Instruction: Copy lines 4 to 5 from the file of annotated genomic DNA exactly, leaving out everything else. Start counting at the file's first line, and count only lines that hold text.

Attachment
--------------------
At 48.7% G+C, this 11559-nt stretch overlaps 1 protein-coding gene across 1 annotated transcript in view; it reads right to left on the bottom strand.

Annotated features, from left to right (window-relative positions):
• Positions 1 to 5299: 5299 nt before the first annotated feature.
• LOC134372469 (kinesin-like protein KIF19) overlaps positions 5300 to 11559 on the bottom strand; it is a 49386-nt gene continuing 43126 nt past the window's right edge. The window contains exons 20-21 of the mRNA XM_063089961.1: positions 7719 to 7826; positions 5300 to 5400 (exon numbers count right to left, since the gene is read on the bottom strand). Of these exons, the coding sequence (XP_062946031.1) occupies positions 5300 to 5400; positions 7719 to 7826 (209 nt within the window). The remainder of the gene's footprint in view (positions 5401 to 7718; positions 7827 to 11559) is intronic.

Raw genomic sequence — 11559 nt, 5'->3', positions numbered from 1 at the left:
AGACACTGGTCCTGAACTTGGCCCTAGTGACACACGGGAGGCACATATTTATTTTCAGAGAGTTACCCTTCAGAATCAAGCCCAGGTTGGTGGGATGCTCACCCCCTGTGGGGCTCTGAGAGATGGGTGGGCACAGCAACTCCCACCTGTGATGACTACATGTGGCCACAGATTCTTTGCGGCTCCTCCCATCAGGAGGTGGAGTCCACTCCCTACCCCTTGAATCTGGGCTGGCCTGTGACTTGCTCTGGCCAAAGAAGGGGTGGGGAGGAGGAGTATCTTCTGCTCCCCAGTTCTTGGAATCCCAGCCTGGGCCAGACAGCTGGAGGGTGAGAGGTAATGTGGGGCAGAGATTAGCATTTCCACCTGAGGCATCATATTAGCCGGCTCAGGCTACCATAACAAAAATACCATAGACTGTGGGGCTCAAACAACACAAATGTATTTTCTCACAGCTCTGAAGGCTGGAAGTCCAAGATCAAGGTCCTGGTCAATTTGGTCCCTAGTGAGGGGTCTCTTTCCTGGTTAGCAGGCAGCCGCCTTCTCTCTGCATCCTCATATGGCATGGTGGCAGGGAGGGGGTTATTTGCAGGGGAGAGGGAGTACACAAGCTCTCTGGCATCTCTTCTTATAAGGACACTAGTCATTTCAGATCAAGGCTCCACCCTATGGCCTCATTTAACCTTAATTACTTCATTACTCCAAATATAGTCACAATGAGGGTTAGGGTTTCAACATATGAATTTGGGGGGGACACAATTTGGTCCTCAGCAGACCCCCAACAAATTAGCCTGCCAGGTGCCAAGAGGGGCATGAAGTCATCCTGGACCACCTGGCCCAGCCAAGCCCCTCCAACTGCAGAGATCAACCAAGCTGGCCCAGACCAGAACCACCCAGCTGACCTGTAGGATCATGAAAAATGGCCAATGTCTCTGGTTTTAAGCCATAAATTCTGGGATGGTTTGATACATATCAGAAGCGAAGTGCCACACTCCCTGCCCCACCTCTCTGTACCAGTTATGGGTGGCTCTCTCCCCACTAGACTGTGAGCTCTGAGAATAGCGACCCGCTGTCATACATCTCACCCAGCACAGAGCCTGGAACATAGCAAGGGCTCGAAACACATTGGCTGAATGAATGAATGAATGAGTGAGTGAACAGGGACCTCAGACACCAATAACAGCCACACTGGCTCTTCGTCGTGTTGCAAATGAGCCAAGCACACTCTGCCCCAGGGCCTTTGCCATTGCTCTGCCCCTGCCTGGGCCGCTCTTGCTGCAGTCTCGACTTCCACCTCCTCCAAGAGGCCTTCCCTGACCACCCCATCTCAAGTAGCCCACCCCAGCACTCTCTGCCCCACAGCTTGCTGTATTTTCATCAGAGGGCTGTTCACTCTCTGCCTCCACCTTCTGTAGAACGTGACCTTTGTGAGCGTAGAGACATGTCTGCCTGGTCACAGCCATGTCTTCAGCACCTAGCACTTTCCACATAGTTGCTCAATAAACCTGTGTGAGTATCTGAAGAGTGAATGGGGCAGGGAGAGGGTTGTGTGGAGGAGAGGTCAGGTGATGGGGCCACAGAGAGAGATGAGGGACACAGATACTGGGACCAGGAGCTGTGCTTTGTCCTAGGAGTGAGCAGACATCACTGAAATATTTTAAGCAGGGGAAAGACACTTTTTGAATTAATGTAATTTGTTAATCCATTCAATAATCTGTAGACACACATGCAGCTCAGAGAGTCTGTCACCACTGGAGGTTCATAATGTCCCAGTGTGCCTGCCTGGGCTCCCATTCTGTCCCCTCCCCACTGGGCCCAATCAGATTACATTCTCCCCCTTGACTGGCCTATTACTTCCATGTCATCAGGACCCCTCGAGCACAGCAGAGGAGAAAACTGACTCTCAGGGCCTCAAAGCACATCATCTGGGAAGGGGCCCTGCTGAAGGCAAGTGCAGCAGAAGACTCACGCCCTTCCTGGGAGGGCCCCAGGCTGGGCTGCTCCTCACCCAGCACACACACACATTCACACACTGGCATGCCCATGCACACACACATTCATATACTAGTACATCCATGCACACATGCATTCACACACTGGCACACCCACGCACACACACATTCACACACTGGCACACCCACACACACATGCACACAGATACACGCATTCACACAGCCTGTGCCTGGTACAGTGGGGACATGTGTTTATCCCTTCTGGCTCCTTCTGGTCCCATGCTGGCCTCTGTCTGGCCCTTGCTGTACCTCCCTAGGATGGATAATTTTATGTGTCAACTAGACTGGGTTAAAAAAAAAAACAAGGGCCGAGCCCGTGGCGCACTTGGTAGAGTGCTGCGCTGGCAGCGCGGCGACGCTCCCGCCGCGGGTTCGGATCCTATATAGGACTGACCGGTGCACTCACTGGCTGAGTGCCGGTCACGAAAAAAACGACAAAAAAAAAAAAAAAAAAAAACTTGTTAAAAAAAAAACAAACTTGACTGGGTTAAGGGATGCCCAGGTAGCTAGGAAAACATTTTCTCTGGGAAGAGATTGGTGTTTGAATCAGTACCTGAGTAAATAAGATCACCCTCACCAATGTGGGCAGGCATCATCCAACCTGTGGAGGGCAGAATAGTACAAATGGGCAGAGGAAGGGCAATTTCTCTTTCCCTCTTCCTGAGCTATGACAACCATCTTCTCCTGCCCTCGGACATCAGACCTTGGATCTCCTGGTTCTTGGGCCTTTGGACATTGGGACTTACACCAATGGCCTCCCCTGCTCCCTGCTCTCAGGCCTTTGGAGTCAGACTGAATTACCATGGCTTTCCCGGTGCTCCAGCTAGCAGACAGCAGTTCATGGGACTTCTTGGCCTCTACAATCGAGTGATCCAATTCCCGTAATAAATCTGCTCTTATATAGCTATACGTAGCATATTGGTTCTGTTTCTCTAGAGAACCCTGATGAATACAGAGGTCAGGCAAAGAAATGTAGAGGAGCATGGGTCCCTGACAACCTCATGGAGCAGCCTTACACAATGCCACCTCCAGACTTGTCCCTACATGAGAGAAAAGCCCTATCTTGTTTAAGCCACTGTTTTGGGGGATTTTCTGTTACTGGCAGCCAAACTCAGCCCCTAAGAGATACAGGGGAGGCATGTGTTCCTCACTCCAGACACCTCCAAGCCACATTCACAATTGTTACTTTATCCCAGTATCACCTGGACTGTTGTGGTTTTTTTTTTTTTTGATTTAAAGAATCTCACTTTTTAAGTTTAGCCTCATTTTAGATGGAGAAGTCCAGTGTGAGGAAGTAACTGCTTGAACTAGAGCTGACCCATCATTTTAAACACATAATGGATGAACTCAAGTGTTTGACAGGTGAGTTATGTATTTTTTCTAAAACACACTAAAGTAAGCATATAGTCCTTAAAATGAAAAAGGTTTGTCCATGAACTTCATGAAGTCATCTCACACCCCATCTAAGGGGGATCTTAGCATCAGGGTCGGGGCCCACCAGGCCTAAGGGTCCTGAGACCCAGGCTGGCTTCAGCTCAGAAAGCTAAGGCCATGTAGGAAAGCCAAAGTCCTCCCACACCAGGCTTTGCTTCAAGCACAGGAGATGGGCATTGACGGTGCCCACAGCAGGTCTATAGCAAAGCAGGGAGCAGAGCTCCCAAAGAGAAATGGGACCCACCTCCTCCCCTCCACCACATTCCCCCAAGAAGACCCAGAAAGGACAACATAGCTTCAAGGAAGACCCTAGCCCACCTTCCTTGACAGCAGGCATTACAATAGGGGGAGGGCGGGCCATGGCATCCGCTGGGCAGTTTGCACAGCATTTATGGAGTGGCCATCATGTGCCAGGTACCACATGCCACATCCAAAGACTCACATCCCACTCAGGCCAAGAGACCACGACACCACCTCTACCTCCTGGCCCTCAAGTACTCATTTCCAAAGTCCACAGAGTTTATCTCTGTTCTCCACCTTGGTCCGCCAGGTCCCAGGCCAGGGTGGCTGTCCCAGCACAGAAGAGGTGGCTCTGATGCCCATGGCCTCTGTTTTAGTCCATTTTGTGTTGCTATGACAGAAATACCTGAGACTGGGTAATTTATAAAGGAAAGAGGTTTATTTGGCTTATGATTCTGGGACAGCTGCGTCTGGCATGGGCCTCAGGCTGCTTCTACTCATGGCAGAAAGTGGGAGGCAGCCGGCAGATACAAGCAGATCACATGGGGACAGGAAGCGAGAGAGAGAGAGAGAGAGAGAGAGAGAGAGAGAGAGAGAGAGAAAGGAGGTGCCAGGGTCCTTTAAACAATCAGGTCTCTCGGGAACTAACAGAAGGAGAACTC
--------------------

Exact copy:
• LOC134372469 (kinesin-like protein KIF19) overlaps positions 5300 to 11559 on the bottom strand; it is a 49386-nt gene continuing 43126 nt past the window's right edge. The window contains exons 20-21 of the mRNA XM_063089961.1: positions 7719 to 7826; positions 5300 to 5400 (exon numbers count right to left, since the gene is read on the bottom strand). Of these exons, the coding sequence (XP_062946031.1) occupies positions 5300 to 5400; positions 7719 to 7826 (209 nt within the window). The remainder of the gene's footprint in view (positions 5401 to 7718; positions 7827 to 11559) is intronic.

Raw genomic sequence — 11559 nt, 5'->3', positions numbered from 1 at the left: